What’s the difference between 3-D Touch and Haptic Touch?

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The iPhone XR will feature Haptic Touch. But just what is that?
iPhone XR carries the same A12 Bionic chip as iPhone XS.
Photo: Apple

The iPhone XR replaces 3-D Touch with something called Haptic Touch, but just what is Haptic Touch? The good news is that — in theory — it lets you use all the same hard-press shortcuts you’re used to. Here’s how it works.

3D touch reborn

 

You can adjust the iPhone's flashlight brightness with 3D Touch.
You can adjust the iPhone’s flashlight brightness with 3D Touch.
Photo: Ste Smith/Cult of Mac

3D Touch was kind of wasted by Apple. There are many happy users (including me — I’m a big fan), but the feature has withered. It’s not particularly discoverable, and it hasn’t really been pushed beyond adding shortcuts to app icons, and previewing images and documents in the Files and Photos apps.

3D Touch works because the iPhone’s screen is pressure sensitive. You can press on the display, and the harder you press the more “happens.” Haptic Touch screens, like on the iPhone XR, don’t have this pressure sensitivity. Instead, Haptic Touch appears to be just a new name for our old friend, the long press.

Haptic Touch is a long press plus a vibration

If you use an iPad with a recent version of iOS, you have already used a form of Haptic Touch. iOS 11 included five different types of tap.

  1. Tap.
  2. Long tap to drag and drop.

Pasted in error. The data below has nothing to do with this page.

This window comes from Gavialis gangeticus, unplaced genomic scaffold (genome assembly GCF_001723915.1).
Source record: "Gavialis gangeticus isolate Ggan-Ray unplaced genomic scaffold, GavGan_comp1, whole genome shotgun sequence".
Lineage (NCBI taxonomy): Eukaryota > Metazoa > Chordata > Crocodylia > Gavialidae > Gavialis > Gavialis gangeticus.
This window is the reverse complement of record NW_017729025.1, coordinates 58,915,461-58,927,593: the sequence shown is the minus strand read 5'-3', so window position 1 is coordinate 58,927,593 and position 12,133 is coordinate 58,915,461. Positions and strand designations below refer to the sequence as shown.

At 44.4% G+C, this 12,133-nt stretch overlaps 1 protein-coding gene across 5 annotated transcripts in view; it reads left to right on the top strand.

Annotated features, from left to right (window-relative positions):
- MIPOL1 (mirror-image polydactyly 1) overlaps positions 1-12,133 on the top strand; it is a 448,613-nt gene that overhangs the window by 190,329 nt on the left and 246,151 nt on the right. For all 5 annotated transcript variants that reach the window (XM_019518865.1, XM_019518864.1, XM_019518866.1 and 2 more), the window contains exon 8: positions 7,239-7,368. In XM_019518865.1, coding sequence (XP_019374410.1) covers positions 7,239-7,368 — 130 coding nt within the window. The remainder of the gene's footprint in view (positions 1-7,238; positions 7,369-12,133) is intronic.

3. Longer tap to delete/move apps.
  4. Special half-long tap to pop up a dock-extra menu.
  5. Press-tap (or long tap) in notifications to access extras.

Haptic Touch seems to use number two in this list. And in fact, if you grab your iPad right now, you can try it out. Open up the Control Center, then press and hold on one of the icons. Try the screen brightness slider, for instance. When you press on it, the icon zooms into the full-on brightness controller.

Just hold the spacebar for a second to enter trackpad mode.

Now, imagine this exact gesture, only it’s accompanied by a subtle jolt from the iPhone’s Taptic Engine. That’s Haptic Touch — a long press coupled with a Taptic buzz to tell you you’ve been successful.

And out seems like Haptic Touch can do most of what 3D Touch does already. In iOS 12, a new trackpad mode was added, one that works with every iPhone and iPad. Trackpad mode lets you press hard to turn the iPhone’s keyboard into a trackpad, which in turn lets you control the cursor in the text above. The new mode lets you do the same by long-pressing the keyboard’s space bar. I’m almost certain that this feature will get a Haptic Touch vibration in the iPhone XR.

Is 3D Touch dead?

Does this mean that 3D Touch is being replaced by Haptic Touch? It’s hard to tell. The new iPhone XS has 3D Touch. Then gain, it uses the same display as the iPhone X, so perhaps Apple will drop it next year.

In the end, it doesn’t really matter. Whether you’re using 3D Touch or Haptic Touch, you get the same result. The fact that Apple added Haptic Touch to the XR seems to indicate that the feature is here to stay, which is good news for folks who love it. And bad news for the haters, who seem to think that anything they don’t like should be removed completely.